Many people in developing countries have difficulty making ends meet. They rely on family members and friends in the west to send money home. Remittance solutions are a vital component of the financial infrastructure and an important source of income for millions of families in the world’s 140 developing countries. The World Bank has projected global remittances to reach $444B this year (see Figure), a 3.3% increase versus 2016.
Furthermore, in sub-Saharan Africa (SSA) and other developing countries, more citizens own mobile devices than bank accounts. The number of unique subscribers is expected to reach 520M by 2020. Mobile is driving innovation and digital and financial inclusion in SSA. For example, mPesa is a popular mobile money solution that is the major source of payments in Kenya. Leveraging such devices in this space is a $16B opportunity. Bringing mobile payments and global remittance together in a cost-effective and secure manner creates a multi-billion dollar opportunity in SSA and hundreds of developing countries worldwide.
Global remittance funds are used by recipients for health care, education, proper nutrition and other critical expenses. However, the typical international money transfer requires significant communication between the sender and receiver. One or both need to calculate exchange rates, synchronize amounts, collect personal details and then ensure the cash has been sent and received. In addition, the cost for sending money home can be expensive. For example, in 2016 the average global cost of sending $200 was 7.45% (or $14.90). SSA had the highest cost at 9.8% or ($19.60). Therefore, global remittance comes with high transfer and other fees, concerns about security and issues for the sender and receiver just getting to the money transfer facility.
The traditional remittance solution to developing countries is to leverage the services of Western Union, Moneygram or Ria. However, their services offer the highest fees. Recent partnerships, e.g., Viber and Western Union or WeChat and Western Union, enable mobile apps to play a larger role in this space. While this addresses one side of the logistical issue of reaching an establishment to initiate the money transfer, it does not address this issue for the recipient. Furthermore, money transfer fees are still high.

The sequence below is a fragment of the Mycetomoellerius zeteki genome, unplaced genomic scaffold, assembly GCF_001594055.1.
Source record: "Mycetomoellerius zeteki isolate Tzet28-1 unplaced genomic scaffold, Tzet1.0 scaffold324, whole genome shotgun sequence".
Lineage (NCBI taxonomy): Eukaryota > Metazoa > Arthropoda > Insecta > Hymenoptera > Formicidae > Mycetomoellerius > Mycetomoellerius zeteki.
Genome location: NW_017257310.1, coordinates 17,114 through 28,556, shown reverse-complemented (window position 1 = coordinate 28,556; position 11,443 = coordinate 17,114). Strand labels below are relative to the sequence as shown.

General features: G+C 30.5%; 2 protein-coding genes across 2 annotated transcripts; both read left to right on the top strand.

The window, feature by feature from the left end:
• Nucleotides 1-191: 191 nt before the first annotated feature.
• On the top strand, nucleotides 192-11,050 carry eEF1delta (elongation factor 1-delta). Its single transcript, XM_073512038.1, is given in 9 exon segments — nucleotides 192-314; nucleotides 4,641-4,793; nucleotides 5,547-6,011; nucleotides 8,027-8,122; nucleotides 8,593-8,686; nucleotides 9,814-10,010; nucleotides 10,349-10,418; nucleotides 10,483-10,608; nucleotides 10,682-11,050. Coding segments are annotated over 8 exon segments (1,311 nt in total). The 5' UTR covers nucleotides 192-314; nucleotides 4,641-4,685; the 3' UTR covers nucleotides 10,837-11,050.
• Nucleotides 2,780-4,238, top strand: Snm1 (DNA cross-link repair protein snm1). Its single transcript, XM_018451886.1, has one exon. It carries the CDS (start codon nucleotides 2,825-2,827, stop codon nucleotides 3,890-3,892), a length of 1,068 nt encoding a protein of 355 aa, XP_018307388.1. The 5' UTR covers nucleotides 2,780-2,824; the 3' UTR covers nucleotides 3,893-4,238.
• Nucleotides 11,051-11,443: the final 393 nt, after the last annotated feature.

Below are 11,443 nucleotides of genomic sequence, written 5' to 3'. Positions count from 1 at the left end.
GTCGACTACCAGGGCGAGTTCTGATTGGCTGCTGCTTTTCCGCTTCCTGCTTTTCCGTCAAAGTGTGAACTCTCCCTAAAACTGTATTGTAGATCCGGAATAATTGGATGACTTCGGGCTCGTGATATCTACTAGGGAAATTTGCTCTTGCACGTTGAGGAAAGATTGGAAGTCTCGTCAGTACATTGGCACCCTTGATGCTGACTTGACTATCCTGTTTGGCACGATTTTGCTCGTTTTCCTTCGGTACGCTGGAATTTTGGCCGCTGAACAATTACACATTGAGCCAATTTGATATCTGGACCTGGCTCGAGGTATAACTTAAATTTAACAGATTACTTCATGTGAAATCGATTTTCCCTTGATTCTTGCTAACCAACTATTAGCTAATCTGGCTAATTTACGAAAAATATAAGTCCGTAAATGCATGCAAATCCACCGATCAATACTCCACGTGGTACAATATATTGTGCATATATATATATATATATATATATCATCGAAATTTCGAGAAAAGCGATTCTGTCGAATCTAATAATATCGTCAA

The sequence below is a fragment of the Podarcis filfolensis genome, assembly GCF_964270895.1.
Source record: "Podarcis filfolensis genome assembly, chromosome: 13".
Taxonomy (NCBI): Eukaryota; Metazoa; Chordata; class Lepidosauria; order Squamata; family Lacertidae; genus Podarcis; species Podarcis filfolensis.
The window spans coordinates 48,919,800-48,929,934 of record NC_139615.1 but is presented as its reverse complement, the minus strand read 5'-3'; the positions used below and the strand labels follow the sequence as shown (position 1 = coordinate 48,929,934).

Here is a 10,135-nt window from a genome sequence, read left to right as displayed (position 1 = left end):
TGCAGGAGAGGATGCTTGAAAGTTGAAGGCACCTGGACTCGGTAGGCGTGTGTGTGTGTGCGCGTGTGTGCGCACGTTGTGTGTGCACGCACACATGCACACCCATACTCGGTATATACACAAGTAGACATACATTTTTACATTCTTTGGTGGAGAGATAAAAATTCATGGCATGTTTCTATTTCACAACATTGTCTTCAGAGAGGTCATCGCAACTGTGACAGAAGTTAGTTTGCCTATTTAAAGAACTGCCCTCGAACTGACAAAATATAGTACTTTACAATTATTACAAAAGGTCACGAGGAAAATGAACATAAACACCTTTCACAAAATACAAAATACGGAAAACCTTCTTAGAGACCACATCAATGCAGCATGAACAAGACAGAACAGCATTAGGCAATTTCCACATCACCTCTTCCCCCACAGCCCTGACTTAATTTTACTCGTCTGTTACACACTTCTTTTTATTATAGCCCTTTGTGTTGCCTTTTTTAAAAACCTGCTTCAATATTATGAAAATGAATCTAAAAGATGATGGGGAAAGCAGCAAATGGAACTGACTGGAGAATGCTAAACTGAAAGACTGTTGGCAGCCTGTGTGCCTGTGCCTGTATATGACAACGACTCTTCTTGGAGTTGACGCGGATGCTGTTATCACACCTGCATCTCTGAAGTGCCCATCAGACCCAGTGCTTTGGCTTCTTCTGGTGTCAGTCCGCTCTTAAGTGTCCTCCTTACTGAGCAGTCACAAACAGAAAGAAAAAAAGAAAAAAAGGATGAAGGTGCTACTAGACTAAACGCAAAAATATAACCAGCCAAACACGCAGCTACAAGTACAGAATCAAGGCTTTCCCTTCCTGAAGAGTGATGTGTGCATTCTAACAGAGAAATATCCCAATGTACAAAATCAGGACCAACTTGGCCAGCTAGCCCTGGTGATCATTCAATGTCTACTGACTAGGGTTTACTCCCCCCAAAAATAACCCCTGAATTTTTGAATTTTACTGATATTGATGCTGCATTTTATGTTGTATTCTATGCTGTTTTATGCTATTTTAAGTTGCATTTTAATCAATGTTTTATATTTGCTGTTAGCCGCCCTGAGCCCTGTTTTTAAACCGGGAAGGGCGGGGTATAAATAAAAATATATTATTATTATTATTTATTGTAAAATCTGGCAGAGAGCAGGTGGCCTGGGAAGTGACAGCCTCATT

There are existing blockchain-based alternatives to traditional money transfer methods; e.g., Sentbe, SCI and Paybill. While these options provide some reduction in fees and increased security, they do not address the logistical issues around getting the funds to the recipient. Furthermore, the recipient does not have immediate access to the funds.
geeRemit is a mobile global remittance app that offers reduced cost, world-class security based on a game-changing blockchain technology, and mobile-to-mobile transactions. The initial geeRemit market focus is SSA; a $34B opportunity in a $444B global remittance market (see Figure). This is because SSA, particularly East Africa, is a place where mobile money is an integral part of every-day society. Also, this app offers the consumer an opportunity for the most significant reduction in transaction fees.
In summary, geeRemit offers a low-cost, logistics-free global remittance service. It is based upon blockchain, an exciting, new, secure game-changing technology. A mobile phone is used to send funds home, and the recipient receives it as mobile money directly on their phones. It resolves all location-based logistical issues, as the transactions are done via mobile phones. The money is available in a short time frame, offering the fastest, most economical and convenient service on the market. This is an attractive value proposition for customers. See this geeRemit video for more information.